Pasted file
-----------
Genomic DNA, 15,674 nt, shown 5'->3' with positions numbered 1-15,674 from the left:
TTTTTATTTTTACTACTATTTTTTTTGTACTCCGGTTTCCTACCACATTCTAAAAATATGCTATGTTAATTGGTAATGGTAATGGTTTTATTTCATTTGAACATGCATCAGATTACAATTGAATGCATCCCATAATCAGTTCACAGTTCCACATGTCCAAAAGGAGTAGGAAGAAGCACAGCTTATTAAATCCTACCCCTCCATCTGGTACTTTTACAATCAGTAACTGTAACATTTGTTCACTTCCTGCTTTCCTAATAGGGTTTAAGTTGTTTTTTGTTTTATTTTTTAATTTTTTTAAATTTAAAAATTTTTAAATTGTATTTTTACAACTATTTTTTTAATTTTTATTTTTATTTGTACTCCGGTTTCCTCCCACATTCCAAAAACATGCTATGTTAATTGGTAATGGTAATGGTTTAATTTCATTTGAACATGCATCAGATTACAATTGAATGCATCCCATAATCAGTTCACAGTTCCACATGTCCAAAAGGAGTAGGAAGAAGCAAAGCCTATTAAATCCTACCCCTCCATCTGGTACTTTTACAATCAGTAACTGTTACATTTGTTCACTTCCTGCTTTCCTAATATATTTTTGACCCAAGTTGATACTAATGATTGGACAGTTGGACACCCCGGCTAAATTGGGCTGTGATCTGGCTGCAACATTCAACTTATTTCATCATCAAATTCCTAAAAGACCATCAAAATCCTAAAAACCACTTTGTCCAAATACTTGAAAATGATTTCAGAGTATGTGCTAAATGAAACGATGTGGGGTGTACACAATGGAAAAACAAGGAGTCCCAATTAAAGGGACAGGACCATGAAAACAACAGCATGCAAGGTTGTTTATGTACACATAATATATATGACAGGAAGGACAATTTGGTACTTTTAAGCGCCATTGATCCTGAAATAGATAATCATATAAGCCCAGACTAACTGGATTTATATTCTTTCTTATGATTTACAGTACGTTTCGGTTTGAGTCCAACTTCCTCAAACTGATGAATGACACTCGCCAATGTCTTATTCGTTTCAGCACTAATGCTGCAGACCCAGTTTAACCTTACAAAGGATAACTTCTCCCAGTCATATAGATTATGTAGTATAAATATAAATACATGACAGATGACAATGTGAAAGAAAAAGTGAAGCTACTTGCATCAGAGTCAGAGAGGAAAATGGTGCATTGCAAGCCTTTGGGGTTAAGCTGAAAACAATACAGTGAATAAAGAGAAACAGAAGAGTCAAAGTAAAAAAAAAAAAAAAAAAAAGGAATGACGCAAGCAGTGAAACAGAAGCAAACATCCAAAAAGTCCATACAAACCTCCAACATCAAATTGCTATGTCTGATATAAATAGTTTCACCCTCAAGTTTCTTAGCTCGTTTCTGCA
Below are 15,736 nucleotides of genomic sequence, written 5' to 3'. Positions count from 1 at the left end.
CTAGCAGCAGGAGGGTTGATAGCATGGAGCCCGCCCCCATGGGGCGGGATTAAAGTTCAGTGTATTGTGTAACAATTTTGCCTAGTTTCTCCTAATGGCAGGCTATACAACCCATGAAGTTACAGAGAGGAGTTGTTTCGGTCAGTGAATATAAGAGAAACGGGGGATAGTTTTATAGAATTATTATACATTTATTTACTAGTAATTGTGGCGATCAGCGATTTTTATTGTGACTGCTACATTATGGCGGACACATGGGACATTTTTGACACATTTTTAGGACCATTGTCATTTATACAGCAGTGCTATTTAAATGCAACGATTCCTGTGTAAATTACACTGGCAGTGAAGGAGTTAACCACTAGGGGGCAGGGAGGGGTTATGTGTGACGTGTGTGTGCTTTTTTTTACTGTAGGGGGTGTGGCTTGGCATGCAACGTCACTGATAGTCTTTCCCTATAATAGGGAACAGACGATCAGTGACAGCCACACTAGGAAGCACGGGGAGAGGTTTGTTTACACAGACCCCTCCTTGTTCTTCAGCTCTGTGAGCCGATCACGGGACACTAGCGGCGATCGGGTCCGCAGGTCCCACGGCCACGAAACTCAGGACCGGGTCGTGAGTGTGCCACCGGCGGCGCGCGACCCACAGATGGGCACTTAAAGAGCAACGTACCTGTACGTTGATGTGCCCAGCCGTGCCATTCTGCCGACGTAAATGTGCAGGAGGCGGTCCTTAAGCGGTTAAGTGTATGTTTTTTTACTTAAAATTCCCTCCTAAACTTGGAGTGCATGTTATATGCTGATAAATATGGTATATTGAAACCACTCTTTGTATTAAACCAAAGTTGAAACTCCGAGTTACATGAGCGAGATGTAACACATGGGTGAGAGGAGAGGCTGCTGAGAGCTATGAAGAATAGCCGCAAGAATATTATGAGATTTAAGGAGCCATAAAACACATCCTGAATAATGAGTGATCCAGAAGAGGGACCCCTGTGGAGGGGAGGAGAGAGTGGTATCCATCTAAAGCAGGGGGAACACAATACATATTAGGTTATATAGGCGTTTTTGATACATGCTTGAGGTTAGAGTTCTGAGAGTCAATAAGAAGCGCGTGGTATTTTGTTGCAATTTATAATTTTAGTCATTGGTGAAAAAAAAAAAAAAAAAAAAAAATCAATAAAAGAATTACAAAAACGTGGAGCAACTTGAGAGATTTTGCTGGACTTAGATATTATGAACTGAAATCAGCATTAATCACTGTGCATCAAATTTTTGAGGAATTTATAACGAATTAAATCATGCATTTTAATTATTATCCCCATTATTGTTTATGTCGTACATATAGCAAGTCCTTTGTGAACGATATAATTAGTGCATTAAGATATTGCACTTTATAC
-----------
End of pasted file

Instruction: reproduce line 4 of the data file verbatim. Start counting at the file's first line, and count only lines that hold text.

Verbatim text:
CTAGCAGCAGGAGGGTTGATAGCATGGAGCCCGCCCCCATGGGGCGGGATTAAAGTTCAGTGTATTGTGTAACAATTTTGCCTAGTTTCTCCTAATGGCAGGCTATACAACCCATGAAGTTACAGAGAGGAGTTGTTTCGGTCAGTGAATATAAGAGAAACGGGGGATAGTTTTATAGAATTATTATACATTTATTTACTAGTAATTGTGGCGATCAGCGATTTTTATTGTGACTGCTACATTATGGCGGACACATGGGACATTTTTGACACATTTTTAGGACCATTGTCATTTATACAGCAGTGCTATTTAAATGCAACGATTCCTGTGTAAATTACACTGGCAGTGAAGGAGTTAACCACTAGGGGGCAGGGAGGGGTTATGTGTGACGTGTGTGTGCTTTTTTTTACTGTAGGGGGTGTGGCTTGGCATGCAACGTCACTGATAGTCTTTCCCTATAATAGGGAACAGACGATCAGTGACAGCCACACTAGGAAGCACGGGGAGAGGTTTGTTTACACAGACCCCTCCTTGTTCTTCAGCTCTGTGAGCCGATCACGGGACACTAGCGGCGATCGGGTCCGCAGGTCCCACGGCCACGAAACTCAGGACCGGGTCGTGAGTGTGCCACCGGCGGCGCGCGACCCACAGATGGGCACTTAAAGAGCAACGTACCTGTACGTTGATGTGCCCAGCCGTGCCATTCTGCCGACGTAAATGTGCAGGAGGCGGTCCTTAAGCGGTTAAGTGTATGTTTTTTTACTTAAAATTCCCTCCTAAACTTGGAGTGCATGTTATATGCTGATAAATATGGTATATTGAAACCACTCTTTGTATTAAACCAAAGTTGAAACTCCGAGTTACATGAGCGAGATGTAACACATGGGTGAGAGGAGAGGCTGCTGAGAGCTATGAAGAATAGCCGCAAGAATATTATGAGATTTAAGGAGCCATAAAACACATCCTGAATAATGAGTGATCCAGAAGAGGGACCCCTGTGGAGGGGAGGAGAGAGTGGTATCCATCTAAAGCAGGGGGAACACAATACATATTAGGTTATATAGGCGTTTTTGATACATGCTTGAGGTTAGAGTTCTGAGAGTCAATAAGAAGCGCGTGGTATTTTGTTGCAATTTATAATTTTAGTCATTGGTGAAAAAAAAAAAAAAAAAAAAAAATCAATAAAAGAATTACAAAAACGTGGAGCAACTTGAGAGATTTTGCTGGACTTAGATATTATGAACTGAAATCAGCATTAATCACTGTGCATCAAATTTTTGAGGAATTTATAACGAATTAAATCATGCATTTTAATTATTATCCCCATTATTGTTTATGTCGTACATATAGCAAGTCCTTTGTGAACGATATAATTAGTGCATTAAGATATTGCACTTTATAC